A former Soviet army officer accused of being a Taliban fighter has been found guilty of terrorism charges by a federal jury in Richmond, Virginia, a court official in the US has said.
Irek Hamidullin, 55, a tank commander who converted to Islam, faced 15 counts, ranging from supporting terrorists to firearms charges, stemming from his orchestration of a 2009 attack on an Afghan Border Police base in eastern Khost province.
Hamidullin, who was the first military prisoner from Afghanistan to be tried in a US federal court, was seized following the attack and held for five years at Bagram air base, before being sent to the US.
The jury of seven men and five women deliberated for more than eight hours before reaching their verdict on Friday.
Opinion: The good and bad Taliban
Prosecutors portrayed Hamidullin as the mastermind of the attack whose goal was to lure US troops into a trap and then pound them with heavy weapons, and shoot down US helicopters.
"He clearly was setting up for American forces he knew would respond," said Assistant US Attorney James Gillis.
Hamidullin's defence lawyer had countered that there was insufficient proof that Hamidullin, who did not testify during the trial, had intended to kill Americans.
He faces a maximum penalty of life in prison when he is sentenced on November 6.
Hamidullin was indicted by a federal grand jury in Virginia last year.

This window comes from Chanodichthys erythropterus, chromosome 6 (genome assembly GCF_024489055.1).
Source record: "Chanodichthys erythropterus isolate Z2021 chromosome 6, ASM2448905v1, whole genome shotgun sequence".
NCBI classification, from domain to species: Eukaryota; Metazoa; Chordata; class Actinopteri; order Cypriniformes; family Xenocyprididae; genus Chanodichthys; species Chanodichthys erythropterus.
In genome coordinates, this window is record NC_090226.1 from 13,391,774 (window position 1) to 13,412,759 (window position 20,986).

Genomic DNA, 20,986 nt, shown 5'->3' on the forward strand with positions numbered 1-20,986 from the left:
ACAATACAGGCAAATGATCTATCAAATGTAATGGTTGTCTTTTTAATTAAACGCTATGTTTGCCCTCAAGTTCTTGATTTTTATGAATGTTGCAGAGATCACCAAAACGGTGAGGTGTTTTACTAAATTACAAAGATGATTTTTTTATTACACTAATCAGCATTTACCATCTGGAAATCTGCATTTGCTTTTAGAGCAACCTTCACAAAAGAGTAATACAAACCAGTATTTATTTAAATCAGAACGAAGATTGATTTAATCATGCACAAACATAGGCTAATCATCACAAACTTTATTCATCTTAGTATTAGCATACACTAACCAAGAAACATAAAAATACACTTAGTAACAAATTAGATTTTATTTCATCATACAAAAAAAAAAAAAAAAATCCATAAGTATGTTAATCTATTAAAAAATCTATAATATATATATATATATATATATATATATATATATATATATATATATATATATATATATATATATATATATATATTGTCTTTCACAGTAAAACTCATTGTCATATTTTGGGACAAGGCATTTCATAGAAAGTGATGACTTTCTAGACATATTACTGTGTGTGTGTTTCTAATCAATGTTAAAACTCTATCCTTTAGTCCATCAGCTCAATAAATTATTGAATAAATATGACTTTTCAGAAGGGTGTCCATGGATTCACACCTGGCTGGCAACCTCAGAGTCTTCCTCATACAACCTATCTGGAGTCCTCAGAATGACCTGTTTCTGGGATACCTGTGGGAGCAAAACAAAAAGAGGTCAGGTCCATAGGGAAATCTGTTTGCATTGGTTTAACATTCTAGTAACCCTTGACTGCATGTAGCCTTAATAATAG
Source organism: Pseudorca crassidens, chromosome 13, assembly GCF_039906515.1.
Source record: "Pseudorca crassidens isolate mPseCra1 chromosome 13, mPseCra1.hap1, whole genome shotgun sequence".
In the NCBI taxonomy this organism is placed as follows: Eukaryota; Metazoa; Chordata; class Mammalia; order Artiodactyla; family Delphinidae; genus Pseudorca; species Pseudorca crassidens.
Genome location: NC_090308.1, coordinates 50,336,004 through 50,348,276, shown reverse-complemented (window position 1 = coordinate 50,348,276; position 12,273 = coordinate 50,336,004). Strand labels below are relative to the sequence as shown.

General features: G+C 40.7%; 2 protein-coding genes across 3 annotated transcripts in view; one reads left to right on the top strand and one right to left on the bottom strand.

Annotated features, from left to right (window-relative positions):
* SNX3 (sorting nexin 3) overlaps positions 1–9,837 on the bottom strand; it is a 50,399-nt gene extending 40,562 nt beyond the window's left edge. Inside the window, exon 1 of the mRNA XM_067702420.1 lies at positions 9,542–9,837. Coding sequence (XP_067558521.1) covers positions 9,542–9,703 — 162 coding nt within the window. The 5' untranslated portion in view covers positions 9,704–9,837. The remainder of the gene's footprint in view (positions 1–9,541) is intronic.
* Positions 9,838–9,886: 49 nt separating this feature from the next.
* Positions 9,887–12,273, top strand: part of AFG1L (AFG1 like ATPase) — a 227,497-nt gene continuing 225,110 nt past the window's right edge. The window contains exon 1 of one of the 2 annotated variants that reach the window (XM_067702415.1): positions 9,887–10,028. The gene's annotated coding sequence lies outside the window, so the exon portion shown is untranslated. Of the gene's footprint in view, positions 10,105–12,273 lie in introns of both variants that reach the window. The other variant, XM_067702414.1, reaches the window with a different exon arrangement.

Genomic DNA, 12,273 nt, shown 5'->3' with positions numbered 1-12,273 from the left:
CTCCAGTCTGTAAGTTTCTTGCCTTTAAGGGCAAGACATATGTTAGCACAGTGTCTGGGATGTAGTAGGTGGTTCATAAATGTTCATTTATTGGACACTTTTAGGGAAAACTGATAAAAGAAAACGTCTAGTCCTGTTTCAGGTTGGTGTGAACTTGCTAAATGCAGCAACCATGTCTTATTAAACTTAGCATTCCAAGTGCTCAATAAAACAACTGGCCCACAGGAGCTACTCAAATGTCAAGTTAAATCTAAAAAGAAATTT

The charges include ordering his men to set up a machine gun and a recoilless rifle to bring down US military helicopters.
The jury heard testimony for a week and viewed evidence that included a battlefield videotape showing Afghan fighters being raked by heavy fire from US helicopter gunships.
About 30 fighters died in the attack. No US or Afghan military personnel were killed, and no US helicopters were fired on.
Opinion: The pursuit of peace in Afghanistan
Authorities say Hamidullin was the sole survivor of the attack and he received serious wounds to his hip and lower parts of his body. Hamidullin was brought into the courtroom in a wheelchair.
Prosecutors contended that Hamidullin planned the attack for months - receiving approval from the Taliban and Haqqani Network, recruiting fighters and acquiring weapons.
One major dispute at trial was whether Hamidullin fired his AK-47 rifle at US and Afghan troops.
Three soldiers testified that they either saw him raising the rifle to shoot or saw fire coming out of the rifle's muzzle.
But a US marksman credited with bringing down Hamidullin said he never saw him fire his weapon.